Just when things were going so well. …
Since 2011, the Republican-led General Assembly has restrained the growth of government, brought spending in line with revenue, paid down debt, put more money in savings than ever, and restored voter approval for new debt.
The results of smart fiscal management have resulted in record low employment, a strong and growing economy, and a confidence in conservative fiscal policies.
Up to $300 million could be used each of the 10 years. The state treasurer would have to approve each round of debt, and two legislative committees would be consulted before each round of spending. Instead of a general obligation bond backed by the full faith and credit of the state — requiring voter approval — this proposed debt would come from transportation revenue, aka “special indebtedness,” and can go into effect without a referendum. A special indebtedness bond is considered riskier than a general obligation bond and, therefore, more expensive.
In this case, interest payments could be $80 million more for the whole debt package. In addition to the debt being non-voter approved and more expensive, it’s not clear for which projects the money would be used.
Non-highway and tolling projects are prohibited. N.C. Build projects are supposed to be under the Strategic Prioritization Funding Plan for Transportation Investments, but it’s not clear which projects would qualify. The money would be divided between division needs and regional impact projects, but it’s unclear what these projects are and how — and by whom — these priorities would be determined.
State Treasurer Dale Folwell, keeper of the state’s purse, has expressed concerns with the bond proposal, saying a debt affordability study is needed before the state incurs additional debt, and he wants more transparency on the projects to be funded.
North Carolina already faces more than $50 billion in pension and state health insurance liabilities. No question, North Carolina has big, expensive long-term needs. Transportation and infrastructure needs have long been a concern.
The General Assembly, along with Republican and Democratic governors, are to be commended for looking for ways to address the needs. Three years ago, the transfer of gas tax dollars from the Highway Fund finally stopped, putting hundreds of millions of dollars back into maintaining and expanding roads and bridges every year. The Highway Trust Fund was at $1.6 billion in April.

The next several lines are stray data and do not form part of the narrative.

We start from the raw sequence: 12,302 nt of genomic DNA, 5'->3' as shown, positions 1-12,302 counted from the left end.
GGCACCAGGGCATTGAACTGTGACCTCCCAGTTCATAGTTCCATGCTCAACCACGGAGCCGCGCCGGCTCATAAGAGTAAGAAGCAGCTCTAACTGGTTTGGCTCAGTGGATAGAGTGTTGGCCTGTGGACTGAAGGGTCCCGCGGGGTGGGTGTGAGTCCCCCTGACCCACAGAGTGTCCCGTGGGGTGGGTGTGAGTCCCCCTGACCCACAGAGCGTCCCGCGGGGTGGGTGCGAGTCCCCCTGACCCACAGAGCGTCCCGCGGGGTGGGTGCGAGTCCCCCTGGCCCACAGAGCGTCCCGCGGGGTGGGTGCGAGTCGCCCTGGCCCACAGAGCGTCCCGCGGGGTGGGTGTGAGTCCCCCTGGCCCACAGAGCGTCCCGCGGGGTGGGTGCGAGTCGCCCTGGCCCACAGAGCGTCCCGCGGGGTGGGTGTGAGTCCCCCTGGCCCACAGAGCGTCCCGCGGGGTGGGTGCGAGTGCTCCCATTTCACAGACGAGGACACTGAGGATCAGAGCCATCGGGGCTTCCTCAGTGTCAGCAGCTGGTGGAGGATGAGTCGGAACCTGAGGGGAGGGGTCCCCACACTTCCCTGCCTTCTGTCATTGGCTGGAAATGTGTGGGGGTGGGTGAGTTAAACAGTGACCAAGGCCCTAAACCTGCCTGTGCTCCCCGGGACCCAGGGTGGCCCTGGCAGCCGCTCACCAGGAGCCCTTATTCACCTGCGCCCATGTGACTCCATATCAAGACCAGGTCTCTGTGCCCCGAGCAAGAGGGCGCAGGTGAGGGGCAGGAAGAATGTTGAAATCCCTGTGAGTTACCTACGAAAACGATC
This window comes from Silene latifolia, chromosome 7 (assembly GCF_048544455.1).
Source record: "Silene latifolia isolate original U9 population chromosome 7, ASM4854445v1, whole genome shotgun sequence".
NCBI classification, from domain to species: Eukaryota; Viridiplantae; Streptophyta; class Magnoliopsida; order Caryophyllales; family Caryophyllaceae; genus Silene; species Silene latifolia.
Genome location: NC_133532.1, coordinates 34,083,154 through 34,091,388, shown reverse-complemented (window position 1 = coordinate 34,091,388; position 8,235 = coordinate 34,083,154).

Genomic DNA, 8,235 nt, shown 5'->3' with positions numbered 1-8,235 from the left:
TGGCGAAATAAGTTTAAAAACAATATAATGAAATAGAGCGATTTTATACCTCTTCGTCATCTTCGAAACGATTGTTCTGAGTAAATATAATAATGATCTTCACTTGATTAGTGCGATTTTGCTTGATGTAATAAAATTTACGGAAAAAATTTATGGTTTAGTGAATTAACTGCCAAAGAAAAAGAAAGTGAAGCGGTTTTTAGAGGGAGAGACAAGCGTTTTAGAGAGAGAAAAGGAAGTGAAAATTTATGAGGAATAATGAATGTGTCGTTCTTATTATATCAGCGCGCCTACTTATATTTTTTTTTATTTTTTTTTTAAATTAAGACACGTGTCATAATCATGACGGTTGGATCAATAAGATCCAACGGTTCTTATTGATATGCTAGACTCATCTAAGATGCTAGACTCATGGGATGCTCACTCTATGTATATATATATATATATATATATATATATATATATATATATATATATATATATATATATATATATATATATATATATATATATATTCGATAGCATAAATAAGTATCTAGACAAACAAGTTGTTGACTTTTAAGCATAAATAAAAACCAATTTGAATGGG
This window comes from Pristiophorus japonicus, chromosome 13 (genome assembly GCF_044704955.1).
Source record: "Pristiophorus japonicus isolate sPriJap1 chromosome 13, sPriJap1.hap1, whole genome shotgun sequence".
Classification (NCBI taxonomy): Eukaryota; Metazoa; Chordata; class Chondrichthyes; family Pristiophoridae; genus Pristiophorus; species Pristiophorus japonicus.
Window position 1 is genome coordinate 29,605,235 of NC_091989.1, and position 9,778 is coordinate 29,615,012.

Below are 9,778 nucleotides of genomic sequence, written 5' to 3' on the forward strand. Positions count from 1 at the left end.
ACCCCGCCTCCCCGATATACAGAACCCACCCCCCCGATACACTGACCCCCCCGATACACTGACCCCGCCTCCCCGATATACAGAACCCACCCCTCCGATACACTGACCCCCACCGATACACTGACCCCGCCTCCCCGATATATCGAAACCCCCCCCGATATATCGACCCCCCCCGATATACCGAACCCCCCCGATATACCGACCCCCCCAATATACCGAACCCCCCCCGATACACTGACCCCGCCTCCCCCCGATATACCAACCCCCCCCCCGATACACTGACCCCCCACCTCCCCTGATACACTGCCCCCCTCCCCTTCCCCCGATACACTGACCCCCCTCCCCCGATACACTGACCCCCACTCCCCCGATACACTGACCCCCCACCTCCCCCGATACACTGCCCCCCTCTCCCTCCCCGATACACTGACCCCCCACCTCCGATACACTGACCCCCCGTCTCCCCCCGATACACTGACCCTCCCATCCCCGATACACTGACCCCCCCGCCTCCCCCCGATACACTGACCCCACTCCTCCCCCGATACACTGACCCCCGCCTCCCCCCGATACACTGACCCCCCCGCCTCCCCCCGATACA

Ending the gas-tax transfer was supposed to build a sustainable source for transportation needs. Not all roads lead to non-voter-approved, expensive debt. The Connect N.C. Bond of 2016 provided $2 billion for universities and community college facilities and infrastructure projects. Voters were provided a detailed list of all projects that would be funded and given the opportunity to decide whether they wanted to take on additional debt.
That question was on the March 2016 primary ballot, and after nearly two-thirds of voters said yes, the debt was incurred. To date, only 10 percent of the bonds have been issued, calling into question how immediately all those projects were needed.
After considering a statewide $1.9 billion K-12 school construction bond, this year’s budget writers instead increased the percentage of lottery proceeds for the Needs-Based Public School Capital fund from 16.9 percent to 40 percent over a number of years. This will increase the money available for school capital projects from $30 million this fiscal year to $117.3 million in the coming fiscal year; $42.3 million was a from a direct appropriation in this year’s budget. If 40 percent of lottery proceeds were directed to school construction when the lottery was enacted, billions of dollars would be available today.
As budget writer Sen. Harry Brown said, “The downside of a bond is, after you spend the money you’ve got debt, and then you’ve got no more money. We’re trying to grow this pot as quick as we can to address the construction needs across this state.”
The best way to solve the big-ticket, long-term needs of our state is first determine what projects are so critical they warrant funding outside the General Fund and how much it would cost to meet those needs. Then, decide if the best avenue is borrowing money, or are there better, more sustainable options? After careful analysis, consider how much you can afford to borrow and the costs of repayment. Submit that plan in detail to the folks who will be paying for it — the taxpayers.
If you can convince them it’s a good idea, then it probably is. If you have to go around them and don’t have a solid, transparent plan, questions arise about the validity of any debt proposal and arouses suspicion.
Good ideas subjected to sunshine are not only sustained, but they also grow even better. You can take that to the bank. And to the voters.
Becki Gray is senior vice president at the John Locke Foundation.